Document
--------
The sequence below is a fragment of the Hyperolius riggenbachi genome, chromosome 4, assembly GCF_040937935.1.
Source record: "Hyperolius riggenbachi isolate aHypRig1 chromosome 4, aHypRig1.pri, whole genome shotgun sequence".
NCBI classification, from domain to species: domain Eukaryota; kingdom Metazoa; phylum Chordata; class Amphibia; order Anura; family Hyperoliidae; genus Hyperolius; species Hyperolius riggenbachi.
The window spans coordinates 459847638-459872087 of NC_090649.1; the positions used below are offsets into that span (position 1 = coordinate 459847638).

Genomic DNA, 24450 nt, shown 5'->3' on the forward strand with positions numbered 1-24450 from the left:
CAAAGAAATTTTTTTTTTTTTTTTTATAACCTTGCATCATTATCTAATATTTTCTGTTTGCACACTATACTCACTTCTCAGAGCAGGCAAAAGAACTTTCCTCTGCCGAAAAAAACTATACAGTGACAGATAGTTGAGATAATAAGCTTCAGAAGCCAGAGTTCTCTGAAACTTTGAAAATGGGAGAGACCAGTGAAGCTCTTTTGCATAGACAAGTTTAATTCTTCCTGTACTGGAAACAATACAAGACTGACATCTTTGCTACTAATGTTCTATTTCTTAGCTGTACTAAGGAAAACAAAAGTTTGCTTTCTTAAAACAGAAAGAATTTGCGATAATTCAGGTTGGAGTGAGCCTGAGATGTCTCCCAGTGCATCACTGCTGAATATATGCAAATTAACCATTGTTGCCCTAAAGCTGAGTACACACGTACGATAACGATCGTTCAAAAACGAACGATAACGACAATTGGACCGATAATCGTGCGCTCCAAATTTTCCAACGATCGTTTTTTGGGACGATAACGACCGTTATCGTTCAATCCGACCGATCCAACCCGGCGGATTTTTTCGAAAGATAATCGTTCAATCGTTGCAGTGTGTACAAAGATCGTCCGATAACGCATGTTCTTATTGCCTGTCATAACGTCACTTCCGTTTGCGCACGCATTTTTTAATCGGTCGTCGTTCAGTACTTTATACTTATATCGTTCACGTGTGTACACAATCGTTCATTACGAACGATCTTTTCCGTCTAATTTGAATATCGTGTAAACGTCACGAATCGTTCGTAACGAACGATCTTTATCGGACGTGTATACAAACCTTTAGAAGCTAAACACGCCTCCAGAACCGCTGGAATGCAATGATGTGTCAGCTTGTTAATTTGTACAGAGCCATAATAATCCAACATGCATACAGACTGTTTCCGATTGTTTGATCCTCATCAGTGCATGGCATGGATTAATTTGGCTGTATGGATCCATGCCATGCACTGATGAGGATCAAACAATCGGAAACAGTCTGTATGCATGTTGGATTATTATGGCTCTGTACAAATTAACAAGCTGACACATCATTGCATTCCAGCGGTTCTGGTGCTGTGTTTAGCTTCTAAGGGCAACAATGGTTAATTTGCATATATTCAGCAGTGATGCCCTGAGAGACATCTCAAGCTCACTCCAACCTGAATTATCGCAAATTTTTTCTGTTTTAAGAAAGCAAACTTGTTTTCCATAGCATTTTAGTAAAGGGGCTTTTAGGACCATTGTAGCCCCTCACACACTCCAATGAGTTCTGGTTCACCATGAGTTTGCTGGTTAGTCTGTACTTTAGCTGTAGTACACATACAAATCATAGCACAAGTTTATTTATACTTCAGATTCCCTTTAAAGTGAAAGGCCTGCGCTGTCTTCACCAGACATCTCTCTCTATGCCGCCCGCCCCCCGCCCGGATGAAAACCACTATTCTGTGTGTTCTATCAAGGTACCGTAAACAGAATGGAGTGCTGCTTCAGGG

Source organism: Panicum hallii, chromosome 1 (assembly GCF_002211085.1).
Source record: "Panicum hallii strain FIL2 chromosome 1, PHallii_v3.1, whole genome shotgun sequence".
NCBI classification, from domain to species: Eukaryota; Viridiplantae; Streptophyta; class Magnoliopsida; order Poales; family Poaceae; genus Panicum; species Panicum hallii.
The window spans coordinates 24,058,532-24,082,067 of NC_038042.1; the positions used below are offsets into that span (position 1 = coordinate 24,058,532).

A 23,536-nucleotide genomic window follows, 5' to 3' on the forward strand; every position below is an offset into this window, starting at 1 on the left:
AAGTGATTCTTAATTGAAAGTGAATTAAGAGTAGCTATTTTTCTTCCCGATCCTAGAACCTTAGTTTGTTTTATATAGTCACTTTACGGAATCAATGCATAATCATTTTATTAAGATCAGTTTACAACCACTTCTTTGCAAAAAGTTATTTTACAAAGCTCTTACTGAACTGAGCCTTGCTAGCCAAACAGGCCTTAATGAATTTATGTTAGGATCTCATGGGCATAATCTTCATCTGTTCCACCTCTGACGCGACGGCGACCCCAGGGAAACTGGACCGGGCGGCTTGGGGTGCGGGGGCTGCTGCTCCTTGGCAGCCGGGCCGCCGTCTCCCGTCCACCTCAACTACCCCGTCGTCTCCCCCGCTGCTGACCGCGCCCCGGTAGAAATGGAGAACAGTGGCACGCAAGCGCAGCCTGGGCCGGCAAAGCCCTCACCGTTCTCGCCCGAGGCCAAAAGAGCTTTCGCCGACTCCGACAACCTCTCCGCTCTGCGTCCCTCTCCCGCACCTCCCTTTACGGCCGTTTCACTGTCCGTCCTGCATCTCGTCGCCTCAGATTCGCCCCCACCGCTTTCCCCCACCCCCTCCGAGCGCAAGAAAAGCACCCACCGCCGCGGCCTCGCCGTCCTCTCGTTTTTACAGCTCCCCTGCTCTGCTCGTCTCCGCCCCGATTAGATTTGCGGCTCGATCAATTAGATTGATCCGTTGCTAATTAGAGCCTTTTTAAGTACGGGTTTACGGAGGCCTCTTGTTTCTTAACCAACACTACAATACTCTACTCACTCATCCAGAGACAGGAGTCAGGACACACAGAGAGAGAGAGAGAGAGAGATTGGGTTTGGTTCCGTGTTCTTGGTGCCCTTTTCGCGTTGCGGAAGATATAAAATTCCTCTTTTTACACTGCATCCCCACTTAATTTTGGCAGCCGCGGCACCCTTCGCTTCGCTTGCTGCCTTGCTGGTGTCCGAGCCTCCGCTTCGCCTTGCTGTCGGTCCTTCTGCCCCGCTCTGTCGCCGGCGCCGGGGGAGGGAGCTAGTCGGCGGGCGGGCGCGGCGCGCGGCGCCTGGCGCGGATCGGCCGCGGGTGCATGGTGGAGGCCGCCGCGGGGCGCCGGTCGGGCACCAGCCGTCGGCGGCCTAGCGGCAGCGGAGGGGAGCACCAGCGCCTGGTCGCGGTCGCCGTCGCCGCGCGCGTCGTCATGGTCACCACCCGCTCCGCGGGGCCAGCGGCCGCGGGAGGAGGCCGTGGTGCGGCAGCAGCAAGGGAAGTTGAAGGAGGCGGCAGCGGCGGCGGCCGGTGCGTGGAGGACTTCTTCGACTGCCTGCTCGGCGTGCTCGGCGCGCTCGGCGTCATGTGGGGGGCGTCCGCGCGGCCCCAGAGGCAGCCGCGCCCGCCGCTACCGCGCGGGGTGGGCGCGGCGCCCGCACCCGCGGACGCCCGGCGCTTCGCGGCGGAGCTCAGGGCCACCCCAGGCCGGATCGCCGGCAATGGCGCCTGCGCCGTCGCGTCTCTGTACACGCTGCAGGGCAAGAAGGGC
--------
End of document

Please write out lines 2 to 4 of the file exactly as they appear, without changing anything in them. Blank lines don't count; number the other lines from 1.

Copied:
Source record: "Hyperolius riggenbachi isolate aHypRig1 chromosome 4, aHypRig1.pri, whole genome shotgun sequence".
NCBI classification, from domain to species: domain Eukaryota; kingdom Metazoa; phylum Chordata; class Amphibia; order Anura; family Hyperoliidae; genus Hyperolius; species Hyperolius riggenbachi.
The window spans coordinates 459847638-459872087 of NC_090649.1; the positions used below are offsets into that span (position 1 = coordinate 459847638).